Our mission of Impacting Communities Through Language extends to ALL travelers and learners regardless of age, gender identity, physical ability, race, religion, sexual orientation and socioeconomic status.
Our goal is to equip you to speak Spanish more fluidly and more confidently, so that you are empowered to make a difference in the lives of underserved Spanish speakers in your community, wherever you land, for the rest of your life: through your studies, your careers and as you age purposefully.
Each traveler on a CGI Spanish Immersion program has their own unique identity, and we want to ensure that our programs are accessible, enjoyable and safe for everyone. We work constantly with our local partners to promote inclusivity of all types for our travelers.
Similarly, travelers must be aware of cross-cultural considerations and different perspectives while traveling. You may face a unique set of challenges and experiences as you navigate a new and unfamiliar culture; it’s likely that attitudes and laws differ from your experience in the United States.
Your trip leader wants to partner with you to ensure that you are aware of any cultural perspectives or attitudes that may present a challenging situation for you as a unique individual. Please be sure to note any concerns you may have on your travel registration form. Additionally, please reach out to your trip leader to explore any curiosities you may have about the host culture and how you and your unique identity may be perceived.
A few resources to help you learn about perspectives abroad:
- LGBTQI+ travelers abroad (State Department)
- Race and ethnicity abroad (University of Wisconsin-Madison)
- Traveling with disabilities (State Department)
Special considerations for Common Ground Travelers:
Asian American travelers:
- There is a significant Asian population in the countries and cities we travel to in Latin America. Unfortunately, there tends to be little emphasis on the unique nationalities and heritages amongst Asians. You may notice that it’s very common to be referred to as chino (Chinese) regardless of your heritage. We encourage you to share your unique Asian heritage thoughtfully and respectfully as opportunities arise.
- Black travelers in Latin America tend to experience similar ranges of bias and colorism as they do at home in the US. You may encounter some bias, a lot of bias, or very little. In Central America, there is a rich history of Afro-Caribbean influence represented through music and food. One linguistic note to be aware of is the common use of words that focus on skin color. Moreno and morena are common words to describe people of darker skin. Additionally negro or negra and their diminutive forms negrito and negrita to refer to Black individuals. Generally speaking, there is no insult intended with this word and there is no emotional connection in Latin America to the related offensive term in English. If you’re uncertain about a particular term or want to talk through a situation you experienced, your trip leaders want to hear you and make sure you’re comfortable while on your program.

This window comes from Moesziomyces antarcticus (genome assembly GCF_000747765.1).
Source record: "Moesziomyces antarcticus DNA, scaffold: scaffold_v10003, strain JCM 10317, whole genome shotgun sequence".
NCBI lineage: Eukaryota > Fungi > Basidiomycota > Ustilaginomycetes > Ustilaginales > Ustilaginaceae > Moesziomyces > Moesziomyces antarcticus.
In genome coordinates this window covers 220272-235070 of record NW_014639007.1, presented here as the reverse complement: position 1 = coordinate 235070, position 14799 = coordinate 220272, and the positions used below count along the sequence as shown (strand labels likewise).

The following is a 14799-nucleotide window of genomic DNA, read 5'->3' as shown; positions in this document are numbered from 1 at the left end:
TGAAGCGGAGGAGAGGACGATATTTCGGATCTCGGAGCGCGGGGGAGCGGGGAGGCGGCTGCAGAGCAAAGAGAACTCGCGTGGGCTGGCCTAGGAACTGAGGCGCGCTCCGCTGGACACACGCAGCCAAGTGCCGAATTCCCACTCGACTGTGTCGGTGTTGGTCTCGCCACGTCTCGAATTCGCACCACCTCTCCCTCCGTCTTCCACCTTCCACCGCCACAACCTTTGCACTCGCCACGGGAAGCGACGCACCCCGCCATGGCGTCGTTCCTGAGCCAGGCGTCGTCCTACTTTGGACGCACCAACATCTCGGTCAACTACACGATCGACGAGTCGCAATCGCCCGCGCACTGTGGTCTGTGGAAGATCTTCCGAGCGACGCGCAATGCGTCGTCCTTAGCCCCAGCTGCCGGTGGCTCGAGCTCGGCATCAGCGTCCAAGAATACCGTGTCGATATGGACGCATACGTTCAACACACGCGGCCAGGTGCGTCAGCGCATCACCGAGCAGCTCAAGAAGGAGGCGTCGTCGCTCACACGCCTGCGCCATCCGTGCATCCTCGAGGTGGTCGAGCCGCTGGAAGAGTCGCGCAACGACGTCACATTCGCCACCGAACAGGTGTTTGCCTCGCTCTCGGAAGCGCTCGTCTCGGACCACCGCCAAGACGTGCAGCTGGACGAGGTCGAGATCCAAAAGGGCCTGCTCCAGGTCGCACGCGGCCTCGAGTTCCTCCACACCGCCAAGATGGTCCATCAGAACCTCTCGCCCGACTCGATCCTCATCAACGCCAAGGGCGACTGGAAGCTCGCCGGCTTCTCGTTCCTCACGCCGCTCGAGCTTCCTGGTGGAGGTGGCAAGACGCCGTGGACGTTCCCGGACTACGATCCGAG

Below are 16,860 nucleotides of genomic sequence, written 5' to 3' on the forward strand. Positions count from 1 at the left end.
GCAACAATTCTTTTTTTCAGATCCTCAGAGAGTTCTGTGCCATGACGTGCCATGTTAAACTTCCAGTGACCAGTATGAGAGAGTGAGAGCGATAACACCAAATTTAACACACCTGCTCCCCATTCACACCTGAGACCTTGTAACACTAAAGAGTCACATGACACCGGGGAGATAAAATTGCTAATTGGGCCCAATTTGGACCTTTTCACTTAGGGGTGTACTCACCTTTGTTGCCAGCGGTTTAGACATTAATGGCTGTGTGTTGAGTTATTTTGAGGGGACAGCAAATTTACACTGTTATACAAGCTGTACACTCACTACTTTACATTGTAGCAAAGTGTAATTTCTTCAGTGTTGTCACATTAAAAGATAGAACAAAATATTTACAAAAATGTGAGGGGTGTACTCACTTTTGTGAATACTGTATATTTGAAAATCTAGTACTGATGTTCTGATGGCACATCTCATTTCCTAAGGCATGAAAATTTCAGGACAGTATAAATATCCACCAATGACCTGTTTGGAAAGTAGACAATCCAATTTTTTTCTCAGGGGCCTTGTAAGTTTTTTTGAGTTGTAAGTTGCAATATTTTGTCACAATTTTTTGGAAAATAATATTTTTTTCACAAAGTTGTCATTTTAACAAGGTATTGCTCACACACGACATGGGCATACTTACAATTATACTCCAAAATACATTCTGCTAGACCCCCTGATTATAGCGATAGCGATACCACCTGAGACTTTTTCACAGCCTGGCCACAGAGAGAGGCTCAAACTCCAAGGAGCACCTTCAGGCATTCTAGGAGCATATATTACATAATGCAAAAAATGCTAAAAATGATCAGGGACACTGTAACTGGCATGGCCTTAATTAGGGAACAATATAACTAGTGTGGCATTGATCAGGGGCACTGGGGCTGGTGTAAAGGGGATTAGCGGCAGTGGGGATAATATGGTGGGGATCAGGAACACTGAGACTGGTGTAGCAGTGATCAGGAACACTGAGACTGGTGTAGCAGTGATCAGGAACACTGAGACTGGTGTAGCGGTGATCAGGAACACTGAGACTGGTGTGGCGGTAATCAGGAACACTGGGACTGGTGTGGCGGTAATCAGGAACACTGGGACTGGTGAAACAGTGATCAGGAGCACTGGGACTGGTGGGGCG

- Plenty of host families are unconditionally welcoming and open to travelers of all identities. Of course some are less open and welcoming… so we want to be careful and thoughtful with your host family selection in order to ensure a safe and comfortable living arrangement. Please openly communicate with your trip leader so that s/he can ensure an excellent host family match for you.
- Lodging on excursions. The standard lodging arrangement on excursions is shared rooms. Of course private rooms may be available pending hotel availability if you would prefer to have more privacy. Please openly communicate with your trip leader as soon as possible about your lodging preferences on overnight excursions. Standard rooming arrangements are as follows:
- Adult travelers navigate and negotiate room arrangements on their own with their peers.
- Minor travelers are generally assigned rooms with other travelers of the same sex. If this default rooming arrangement will be uncomfortable for you, please reach out to your trip leader as soon as possible so that we can work a solution.
- Latino travelers often feel expectations from the host country around their ability to speak Spanish because of their heritage (or inability to speak in spite of heritage). This is difficult to “look the part” but not sound the same as locals. Be encouraged that you’re doing the necessary work in an effort to help others in your community, and with time you’ll improve just like everyone else.
- We walk a lot while on program. You can expect a 20-30 minute walk from your host family to our meetup points every day.
- Uber and taxi service are readily available for getting to and from daily activities if needed.
- Most sidewalks in the towns where we have programs are not widely wheelchair accessible.
- Please communicate with your trip leader so that we can ensure that your physical ability needs are met at your host family, at language school, on excursions, etc.